Founding singer/songwriter Dan Smith has gone far with his band Bastille in only seven years. Though the four-piece recording act has yet to score another hit on the Hot 100 since 2013’s ”Pompeii” — which went all the way to No. 5 — Bastille has churned out plenty of other similarly pleasing, anthemic tunes, 14 of them on last year’s sophomore album Wild World alone. At the very least, the band has managed to snag a following among the Anglophilic American set — enough to move up from playing to a couple of thousand fans over multiple nights at the 9:30 Club, to 10,000 fans in one big arena. Tuesday, March 28. Doors at 6:30 p.m. EagleBank Arena at George Mason University, 4400 University Drive, Fairfax. Tickets are $45. Call 703-993-3000 or visit

A total of 23 aspiring young jazz musicians from around the world will participate in the international jazz residency, performance and composition project known as Betty Carter’s Jazz Ahead. Founded by and named after the late, legendary jazz singer and now led by Jason Moran — who was an inaugural member of the BCJA program at the Kennedy Center in 1998 — Jazz Ahead aims to discover and present the next generation of jazz greats. For nearly two weeks, the participants — all under 25 — will be coached in their craft by seven renowned jazz artists, culminating in three free concerts of original compositions. Wednesday, March 29, through Friday, March 31, at 6 p.m. Millennium Stage. Tickets are free. Call 202-467-4600 or visit

The gay icon and ”Goddess of Pop” makes her residency debut this weekend at MGM’s East Coast complex. She’ll perform from her extensive repertoire with a Bob Mackie-designed costume change for practically every song. Remaining performances this month, all at 8 p.m., are Thursday, March 23, Saturday, March 25, and Sunday, March 26. Theater at MGM National Harbor, 7100 Oxon Hill Rd. Tickets are few and far between, but range in price from $109 to $686. Oxon Hill, Md. Call 301-971-5000 or visit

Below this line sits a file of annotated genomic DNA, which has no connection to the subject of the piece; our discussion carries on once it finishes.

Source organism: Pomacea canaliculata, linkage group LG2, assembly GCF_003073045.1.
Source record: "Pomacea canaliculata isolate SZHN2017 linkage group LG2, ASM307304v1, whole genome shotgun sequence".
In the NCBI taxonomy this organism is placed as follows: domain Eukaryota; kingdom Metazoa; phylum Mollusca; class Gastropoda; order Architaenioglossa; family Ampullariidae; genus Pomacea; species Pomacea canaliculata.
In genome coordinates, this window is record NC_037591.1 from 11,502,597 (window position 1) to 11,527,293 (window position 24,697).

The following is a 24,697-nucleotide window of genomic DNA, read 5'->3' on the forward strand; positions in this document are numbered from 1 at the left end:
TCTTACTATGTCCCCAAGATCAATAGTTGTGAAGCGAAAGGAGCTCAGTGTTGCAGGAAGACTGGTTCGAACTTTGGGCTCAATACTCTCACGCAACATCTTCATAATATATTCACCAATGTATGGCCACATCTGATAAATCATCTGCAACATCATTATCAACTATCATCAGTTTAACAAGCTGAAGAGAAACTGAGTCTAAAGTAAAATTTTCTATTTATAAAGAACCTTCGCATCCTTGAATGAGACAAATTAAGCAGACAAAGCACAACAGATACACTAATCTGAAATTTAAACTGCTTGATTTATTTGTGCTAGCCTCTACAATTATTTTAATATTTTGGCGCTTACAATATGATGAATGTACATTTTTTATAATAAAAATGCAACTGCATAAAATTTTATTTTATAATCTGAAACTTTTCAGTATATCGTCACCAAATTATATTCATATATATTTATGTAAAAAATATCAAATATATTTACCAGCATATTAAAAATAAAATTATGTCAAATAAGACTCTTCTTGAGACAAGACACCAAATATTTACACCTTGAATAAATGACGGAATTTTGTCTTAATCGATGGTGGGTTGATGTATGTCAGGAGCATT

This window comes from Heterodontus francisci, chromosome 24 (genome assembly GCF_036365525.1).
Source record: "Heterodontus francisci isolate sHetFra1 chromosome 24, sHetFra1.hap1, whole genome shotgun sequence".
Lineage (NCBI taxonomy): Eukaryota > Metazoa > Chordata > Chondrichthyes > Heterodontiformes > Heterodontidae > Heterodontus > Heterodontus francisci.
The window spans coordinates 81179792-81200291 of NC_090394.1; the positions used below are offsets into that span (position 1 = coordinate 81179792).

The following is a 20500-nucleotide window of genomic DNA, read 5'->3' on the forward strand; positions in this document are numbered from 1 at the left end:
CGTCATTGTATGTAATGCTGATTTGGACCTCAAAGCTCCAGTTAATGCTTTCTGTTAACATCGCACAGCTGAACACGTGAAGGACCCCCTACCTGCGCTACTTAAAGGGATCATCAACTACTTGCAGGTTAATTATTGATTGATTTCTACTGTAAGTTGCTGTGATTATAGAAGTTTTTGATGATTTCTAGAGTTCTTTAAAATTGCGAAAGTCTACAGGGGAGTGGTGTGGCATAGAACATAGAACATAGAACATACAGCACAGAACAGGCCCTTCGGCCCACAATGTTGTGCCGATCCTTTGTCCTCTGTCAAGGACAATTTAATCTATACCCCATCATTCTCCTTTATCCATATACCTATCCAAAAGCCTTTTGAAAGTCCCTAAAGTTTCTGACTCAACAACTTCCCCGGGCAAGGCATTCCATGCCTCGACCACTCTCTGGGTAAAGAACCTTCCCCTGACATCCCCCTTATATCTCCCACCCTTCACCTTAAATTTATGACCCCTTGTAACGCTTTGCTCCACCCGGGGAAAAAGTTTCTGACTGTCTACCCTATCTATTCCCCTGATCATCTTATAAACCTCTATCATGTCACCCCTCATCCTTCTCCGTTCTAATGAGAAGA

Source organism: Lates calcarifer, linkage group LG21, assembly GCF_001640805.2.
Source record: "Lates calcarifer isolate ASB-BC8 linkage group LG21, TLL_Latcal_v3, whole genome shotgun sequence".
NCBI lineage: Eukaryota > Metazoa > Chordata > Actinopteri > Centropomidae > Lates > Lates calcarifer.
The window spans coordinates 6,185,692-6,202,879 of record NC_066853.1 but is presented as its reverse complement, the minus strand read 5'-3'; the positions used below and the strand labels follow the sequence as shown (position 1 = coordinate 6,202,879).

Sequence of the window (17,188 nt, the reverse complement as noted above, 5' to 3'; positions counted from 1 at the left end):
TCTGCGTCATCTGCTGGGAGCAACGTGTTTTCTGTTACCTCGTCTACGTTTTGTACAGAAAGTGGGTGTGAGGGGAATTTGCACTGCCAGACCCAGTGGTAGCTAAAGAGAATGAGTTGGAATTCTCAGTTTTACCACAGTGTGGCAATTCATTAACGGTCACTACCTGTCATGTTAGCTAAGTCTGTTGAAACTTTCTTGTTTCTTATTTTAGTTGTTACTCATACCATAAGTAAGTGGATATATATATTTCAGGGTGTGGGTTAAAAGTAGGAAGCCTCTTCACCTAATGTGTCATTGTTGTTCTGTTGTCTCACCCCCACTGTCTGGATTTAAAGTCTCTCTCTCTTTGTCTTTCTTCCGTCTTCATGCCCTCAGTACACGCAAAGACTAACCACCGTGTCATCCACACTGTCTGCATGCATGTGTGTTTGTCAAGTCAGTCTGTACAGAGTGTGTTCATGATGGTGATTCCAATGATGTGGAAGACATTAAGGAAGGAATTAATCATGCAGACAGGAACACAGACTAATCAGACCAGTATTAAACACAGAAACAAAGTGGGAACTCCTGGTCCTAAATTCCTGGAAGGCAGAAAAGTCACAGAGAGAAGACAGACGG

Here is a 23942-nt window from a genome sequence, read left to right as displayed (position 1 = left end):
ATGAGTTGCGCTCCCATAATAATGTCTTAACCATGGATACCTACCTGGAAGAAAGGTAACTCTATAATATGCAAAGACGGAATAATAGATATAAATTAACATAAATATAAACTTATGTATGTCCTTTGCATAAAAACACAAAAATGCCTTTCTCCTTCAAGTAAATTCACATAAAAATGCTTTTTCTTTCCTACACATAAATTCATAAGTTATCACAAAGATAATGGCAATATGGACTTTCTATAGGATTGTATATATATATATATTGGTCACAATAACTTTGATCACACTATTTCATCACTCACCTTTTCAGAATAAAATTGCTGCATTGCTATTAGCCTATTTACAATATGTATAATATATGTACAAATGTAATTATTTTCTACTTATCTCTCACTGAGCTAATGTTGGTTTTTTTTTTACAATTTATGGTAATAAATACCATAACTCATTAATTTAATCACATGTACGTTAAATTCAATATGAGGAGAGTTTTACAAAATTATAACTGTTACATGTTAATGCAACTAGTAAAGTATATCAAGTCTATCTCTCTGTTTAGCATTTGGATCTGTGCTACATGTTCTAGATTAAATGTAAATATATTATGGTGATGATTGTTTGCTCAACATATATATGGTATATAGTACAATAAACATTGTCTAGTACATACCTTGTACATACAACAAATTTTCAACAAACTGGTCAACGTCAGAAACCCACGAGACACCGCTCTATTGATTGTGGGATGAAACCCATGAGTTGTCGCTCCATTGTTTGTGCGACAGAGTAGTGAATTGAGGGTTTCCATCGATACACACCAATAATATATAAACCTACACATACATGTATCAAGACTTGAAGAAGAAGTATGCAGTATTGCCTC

”Glitter and be Gay!” is theme of the Capitol Pride Symphonic Band’s spring concert, exploring the contributions of LGBT+ composers, from Leonard Bernstein to Jennifer Higdon, Aaron Copland to Steven Reineke, Cole Porter to Elton John. Saturday, March 25, at 7 p.m. Church of the Epiphany, 1317 G St. NW. Tickets are $50. Call 202-347-2635 or visit

Starry Messenger features the ensemble-in-residence at the Folger Shakespeare Library in a performance of innately dramatic music from late-16th century Italy. The program includes songs by Monteverdi, lute music by Galileo’s father Vincenzo Galilei — performed by the Consort’s Christopher Kendall — and brilliant early violin sonatas and keyboard pieces. Guest string players Risa Browder and John Moran, harpsichordist Webb Wiggins, and soprano Julianne Baird join the Folger Consort, led by violinist Robert Eisenstein. Then, on Thursday, March 30, at 7 p.m., the Consort performs the program as part of a special staged reading of Galileo’s Torch by James Reston Jr., featuring actor Edward Gero as Galileo and directed by Robert Richmond. Friday, March 31, at 8 p.m., Saturday, April 1, at 3 and 7 p.m., and Sunday, April 2, at 2 p.m. Folger Theatre, 201 East Capitol St. SE. Tickets are $25 to $40, or $20 for Gero’s Galileo’s Torch performance. Call 202-544-7077 or visit

The best-selling participant in the history of The Voice and winner of season 9 makes his debut at the Barns in support of his debut album Something Beautiful. Tuesday, March 28, at 8 p.m. The Barns at Wolf Trap, 1635 Trap Road, Vienna. Tickets are $36 TO $42. Call 877-WOLFTRAP or visit

Arlington County Board Chair Jay Fisette will read Vivaldi’s sonnets in a program also featuring spectacular multimedia images of both Vivaldi’s Four Seasons and Piazzolla’s sensual Four Seasons of Buenos Aires. Saturday, March 25, at 7:30 p.m. Rosslyn Spectrum Theater, 1611 North Kent St. in Arlington. Tickets are $17 to $33. Call 703-276-6701 or visit

One of the youngest winners of the esteemed International Fryderyk Chopin Piano Competition, the prodigy Eric Lu joins Strathmore’s resident symphony to perform Mozart’s Piano Concerto No. 23 in A Major. Also on the Piotr Gajewski-led, all-Mozart program is the humorous and satirical A Musical Joke, which pokes fun at uninspired composers, and the popular Symphony No. 40 in G Minor. Saturday, April 1, at 8 p.m. Music Center at Strathmore, 5301 Tuckerman Lane, North Bethesda. Tickets are $48 to $88. Call 301-581-5100 or visit

A three-time Grammy nominee and the inaugural winner of the Steve Martin Prize for Excellence in Banjo and Bluegrass, Pikelny has been touted as the preeminent banjoist of his generation. He’s certainly one of the most prominent, as a member of the Punch Brothers. Pikelny takes to the Barns at Wolf Trap for a solo show. Wednesday, March 29, at 8 p.m. The Barns at Wolf Trap, 1635 Trap Road, Vienna. Tickets are $22 to $25. Call 877-WOLFTRAP or visit